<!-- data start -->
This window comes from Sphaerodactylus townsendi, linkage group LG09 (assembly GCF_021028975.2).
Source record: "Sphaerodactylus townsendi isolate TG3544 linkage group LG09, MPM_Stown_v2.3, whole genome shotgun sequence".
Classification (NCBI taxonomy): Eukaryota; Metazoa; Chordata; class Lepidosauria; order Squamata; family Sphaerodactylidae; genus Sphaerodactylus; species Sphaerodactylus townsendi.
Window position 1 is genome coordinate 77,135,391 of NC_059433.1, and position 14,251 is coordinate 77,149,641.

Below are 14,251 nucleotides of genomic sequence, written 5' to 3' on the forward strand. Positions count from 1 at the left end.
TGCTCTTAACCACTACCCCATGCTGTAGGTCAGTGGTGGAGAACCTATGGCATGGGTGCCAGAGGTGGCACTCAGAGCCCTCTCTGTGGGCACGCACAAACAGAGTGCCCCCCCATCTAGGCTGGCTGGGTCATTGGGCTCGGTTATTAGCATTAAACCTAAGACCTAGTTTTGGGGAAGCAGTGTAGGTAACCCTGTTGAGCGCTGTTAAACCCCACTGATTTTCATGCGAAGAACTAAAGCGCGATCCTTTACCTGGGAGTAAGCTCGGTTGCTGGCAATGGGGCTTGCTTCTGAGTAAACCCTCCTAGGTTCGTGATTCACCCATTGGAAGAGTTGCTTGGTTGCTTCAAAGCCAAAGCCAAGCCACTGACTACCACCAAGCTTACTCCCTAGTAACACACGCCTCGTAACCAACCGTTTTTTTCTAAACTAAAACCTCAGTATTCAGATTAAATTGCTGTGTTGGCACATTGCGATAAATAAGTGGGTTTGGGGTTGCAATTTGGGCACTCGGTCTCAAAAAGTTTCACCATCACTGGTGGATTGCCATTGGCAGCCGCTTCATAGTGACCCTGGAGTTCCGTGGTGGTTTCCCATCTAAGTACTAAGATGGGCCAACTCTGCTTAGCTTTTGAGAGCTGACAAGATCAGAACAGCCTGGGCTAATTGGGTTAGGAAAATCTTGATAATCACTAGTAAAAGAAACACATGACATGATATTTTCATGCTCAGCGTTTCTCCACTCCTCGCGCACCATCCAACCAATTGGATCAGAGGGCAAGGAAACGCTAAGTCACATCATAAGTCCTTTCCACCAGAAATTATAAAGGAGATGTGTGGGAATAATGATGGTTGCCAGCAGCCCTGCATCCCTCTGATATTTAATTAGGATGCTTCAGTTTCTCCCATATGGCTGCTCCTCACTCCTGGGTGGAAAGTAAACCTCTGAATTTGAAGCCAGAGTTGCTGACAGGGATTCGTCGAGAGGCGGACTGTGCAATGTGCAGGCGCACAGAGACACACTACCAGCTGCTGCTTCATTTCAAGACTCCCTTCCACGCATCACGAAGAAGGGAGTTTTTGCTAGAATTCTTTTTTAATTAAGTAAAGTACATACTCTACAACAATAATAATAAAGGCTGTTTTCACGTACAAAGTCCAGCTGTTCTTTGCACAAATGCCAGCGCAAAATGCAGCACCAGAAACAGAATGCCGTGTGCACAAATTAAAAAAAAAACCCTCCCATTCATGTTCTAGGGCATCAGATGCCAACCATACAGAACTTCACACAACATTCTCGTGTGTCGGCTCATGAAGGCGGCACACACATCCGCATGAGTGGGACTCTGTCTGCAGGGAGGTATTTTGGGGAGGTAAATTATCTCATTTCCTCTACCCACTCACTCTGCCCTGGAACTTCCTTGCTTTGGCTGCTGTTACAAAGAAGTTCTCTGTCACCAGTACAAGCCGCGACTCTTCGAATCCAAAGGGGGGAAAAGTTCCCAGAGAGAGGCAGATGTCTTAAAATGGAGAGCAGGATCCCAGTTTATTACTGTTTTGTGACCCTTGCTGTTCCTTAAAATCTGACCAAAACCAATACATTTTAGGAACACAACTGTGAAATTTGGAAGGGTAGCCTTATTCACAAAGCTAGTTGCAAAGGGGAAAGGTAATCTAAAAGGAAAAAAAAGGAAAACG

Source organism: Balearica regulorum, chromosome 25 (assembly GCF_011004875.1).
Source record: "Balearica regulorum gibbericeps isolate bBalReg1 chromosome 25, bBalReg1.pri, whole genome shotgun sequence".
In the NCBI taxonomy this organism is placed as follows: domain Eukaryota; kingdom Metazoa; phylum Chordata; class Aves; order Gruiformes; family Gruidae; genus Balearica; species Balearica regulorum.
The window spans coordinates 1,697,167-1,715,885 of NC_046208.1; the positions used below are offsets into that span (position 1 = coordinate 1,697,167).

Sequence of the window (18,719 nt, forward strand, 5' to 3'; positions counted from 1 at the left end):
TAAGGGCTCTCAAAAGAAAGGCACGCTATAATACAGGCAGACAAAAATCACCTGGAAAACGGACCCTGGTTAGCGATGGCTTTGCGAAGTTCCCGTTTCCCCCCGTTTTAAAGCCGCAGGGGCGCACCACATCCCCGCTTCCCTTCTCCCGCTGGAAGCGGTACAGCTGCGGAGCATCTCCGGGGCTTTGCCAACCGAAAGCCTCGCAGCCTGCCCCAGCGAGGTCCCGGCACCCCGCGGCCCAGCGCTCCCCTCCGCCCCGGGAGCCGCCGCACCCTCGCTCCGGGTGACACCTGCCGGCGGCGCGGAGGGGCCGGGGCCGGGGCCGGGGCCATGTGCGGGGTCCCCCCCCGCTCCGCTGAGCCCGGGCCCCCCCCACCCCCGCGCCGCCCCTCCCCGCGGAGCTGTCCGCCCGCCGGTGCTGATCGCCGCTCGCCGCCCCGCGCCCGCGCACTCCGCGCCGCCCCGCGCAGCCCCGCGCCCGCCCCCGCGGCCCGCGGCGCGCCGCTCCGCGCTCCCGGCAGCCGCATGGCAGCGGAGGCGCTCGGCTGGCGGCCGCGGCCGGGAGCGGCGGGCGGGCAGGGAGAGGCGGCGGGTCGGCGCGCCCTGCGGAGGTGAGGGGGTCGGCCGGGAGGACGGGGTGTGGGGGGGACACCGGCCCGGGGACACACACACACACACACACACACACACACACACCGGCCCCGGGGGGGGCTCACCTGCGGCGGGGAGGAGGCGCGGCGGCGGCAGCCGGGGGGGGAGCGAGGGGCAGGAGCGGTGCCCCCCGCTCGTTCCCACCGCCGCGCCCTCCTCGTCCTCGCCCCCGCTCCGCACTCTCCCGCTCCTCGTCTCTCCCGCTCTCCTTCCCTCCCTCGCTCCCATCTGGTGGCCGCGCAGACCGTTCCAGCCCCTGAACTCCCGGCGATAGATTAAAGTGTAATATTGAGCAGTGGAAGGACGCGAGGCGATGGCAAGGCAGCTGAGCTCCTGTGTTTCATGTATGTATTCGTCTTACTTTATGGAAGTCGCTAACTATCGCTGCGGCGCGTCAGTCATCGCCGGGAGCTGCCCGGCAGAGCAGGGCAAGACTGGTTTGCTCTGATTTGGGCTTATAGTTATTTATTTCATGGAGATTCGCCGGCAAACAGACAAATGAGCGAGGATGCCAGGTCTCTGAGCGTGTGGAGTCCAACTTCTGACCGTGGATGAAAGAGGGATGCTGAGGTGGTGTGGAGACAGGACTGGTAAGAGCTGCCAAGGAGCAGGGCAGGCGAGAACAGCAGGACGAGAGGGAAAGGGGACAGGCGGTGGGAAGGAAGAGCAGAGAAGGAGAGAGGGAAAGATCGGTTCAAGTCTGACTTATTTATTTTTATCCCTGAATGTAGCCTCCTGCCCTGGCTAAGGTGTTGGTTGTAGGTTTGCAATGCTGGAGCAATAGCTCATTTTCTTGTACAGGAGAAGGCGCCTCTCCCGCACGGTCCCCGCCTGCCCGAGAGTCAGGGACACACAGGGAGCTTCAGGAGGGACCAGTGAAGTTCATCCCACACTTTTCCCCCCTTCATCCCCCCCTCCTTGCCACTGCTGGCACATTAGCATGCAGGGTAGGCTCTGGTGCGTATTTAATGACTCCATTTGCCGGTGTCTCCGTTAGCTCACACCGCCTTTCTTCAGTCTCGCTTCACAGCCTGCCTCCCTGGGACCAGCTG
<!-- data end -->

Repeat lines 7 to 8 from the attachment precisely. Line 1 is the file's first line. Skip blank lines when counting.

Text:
Source organism: Balearica regulorum, chromosome 25 (assembly GCF_011004875.1).
Source record: "Balearica regulorum gibbericeps isolate bBalReg1 chromosome 25, bBalReg1.pri, whole genome shotgun sequence".